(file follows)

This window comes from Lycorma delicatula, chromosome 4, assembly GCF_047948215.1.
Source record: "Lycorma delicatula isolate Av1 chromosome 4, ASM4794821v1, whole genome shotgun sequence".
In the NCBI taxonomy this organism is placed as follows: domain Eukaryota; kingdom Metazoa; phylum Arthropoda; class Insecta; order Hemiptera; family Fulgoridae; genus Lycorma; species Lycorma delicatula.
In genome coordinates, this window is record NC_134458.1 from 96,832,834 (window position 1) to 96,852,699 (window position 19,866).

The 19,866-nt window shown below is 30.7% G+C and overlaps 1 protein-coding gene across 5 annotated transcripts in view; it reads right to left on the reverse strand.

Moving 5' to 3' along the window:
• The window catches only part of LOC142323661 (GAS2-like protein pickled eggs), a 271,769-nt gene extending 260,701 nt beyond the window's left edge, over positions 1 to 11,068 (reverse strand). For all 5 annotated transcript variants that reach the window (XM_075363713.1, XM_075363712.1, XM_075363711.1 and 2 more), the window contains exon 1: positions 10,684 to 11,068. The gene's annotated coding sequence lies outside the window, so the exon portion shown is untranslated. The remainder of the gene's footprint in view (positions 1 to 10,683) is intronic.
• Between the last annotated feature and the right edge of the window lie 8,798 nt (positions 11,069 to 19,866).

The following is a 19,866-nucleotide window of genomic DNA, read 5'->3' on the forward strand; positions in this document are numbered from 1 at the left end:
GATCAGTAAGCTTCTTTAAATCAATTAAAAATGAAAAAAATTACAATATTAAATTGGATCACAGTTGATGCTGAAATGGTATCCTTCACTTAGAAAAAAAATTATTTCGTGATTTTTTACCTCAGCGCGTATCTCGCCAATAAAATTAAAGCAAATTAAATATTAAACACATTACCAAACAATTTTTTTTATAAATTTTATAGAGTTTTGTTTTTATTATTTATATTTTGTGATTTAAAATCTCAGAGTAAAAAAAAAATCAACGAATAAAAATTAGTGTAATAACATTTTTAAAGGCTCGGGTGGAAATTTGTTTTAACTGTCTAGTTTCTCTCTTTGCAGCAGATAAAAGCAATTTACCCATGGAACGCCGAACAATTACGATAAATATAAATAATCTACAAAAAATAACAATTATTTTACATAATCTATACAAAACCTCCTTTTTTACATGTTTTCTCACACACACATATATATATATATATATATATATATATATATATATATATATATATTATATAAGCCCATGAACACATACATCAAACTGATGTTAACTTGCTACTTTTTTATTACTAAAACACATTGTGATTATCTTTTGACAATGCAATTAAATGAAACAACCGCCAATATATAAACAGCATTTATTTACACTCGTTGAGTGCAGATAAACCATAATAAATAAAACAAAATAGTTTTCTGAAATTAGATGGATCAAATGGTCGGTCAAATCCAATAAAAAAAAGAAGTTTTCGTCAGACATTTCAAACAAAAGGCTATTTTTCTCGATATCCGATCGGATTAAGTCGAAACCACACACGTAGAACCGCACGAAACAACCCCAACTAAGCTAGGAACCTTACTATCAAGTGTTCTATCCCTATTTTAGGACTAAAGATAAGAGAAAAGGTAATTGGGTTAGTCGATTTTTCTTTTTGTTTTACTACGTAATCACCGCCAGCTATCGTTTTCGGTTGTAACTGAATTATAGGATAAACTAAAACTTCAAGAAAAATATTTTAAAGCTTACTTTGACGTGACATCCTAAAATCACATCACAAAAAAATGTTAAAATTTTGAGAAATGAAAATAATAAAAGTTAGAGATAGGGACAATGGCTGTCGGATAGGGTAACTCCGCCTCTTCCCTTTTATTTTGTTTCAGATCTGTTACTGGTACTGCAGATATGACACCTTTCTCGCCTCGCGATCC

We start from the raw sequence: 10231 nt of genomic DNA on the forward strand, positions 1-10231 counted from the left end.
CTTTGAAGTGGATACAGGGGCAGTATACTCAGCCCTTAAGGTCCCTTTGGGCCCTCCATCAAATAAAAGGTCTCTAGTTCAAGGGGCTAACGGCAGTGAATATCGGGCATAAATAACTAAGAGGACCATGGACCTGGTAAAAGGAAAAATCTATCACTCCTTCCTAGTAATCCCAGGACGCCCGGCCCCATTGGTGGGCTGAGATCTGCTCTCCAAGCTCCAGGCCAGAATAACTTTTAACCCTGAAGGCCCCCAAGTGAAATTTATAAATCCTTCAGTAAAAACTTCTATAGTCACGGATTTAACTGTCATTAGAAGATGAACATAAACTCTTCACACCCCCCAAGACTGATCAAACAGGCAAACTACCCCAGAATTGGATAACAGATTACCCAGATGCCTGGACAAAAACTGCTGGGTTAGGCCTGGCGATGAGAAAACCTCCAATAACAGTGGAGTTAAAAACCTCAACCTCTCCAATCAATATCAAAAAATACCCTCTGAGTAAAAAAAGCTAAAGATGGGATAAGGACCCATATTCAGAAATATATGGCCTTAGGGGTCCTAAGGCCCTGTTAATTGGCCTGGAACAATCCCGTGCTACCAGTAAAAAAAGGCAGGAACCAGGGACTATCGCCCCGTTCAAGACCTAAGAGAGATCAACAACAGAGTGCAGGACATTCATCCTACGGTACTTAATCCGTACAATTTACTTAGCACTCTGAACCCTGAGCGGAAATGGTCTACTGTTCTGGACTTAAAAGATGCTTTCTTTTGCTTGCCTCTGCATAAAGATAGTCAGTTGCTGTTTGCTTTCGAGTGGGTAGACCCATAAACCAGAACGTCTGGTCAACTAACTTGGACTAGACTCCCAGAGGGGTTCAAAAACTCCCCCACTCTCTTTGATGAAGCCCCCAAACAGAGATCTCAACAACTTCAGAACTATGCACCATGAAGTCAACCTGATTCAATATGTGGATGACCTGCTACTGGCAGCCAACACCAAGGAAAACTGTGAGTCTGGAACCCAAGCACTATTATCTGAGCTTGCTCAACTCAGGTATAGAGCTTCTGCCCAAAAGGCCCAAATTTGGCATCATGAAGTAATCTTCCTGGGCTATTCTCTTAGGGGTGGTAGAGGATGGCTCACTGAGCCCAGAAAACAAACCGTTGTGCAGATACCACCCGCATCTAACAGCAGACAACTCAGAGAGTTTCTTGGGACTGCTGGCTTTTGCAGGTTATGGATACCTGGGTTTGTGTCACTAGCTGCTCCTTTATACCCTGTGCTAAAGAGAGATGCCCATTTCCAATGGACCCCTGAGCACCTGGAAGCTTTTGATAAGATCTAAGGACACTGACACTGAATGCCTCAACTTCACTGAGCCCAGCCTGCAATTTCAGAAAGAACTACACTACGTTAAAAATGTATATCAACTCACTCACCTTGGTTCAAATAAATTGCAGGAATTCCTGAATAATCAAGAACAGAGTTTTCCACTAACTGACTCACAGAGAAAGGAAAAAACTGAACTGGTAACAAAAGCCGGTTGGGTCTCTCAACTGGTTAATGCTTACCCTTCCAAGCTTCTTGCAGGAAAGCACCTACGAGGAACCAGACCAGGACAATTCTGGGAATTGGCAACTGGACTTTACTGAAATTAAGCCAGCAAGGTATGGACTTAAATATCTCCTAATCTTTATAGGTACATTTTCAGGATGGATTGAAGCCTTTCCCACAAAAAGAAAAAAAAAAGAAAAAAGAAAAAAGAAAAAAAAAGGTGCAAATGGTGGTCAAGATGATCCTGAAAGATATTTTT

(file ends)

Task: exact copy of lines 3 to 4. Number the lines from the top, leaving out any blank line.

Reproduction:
In the NCBI taxonomy this organism is placed as follows: domain Eukaryota; kingdom Metazoa; phylum Arthropoda; class Insecta; order Hemiptera; family Fulgoridae; genus Lycorma; species Lycorma delicatula.
In genome coordinates, this window is record NC_134458.1 from 96,832,834 (window position 1) to 96,852,699 (window position 19,866).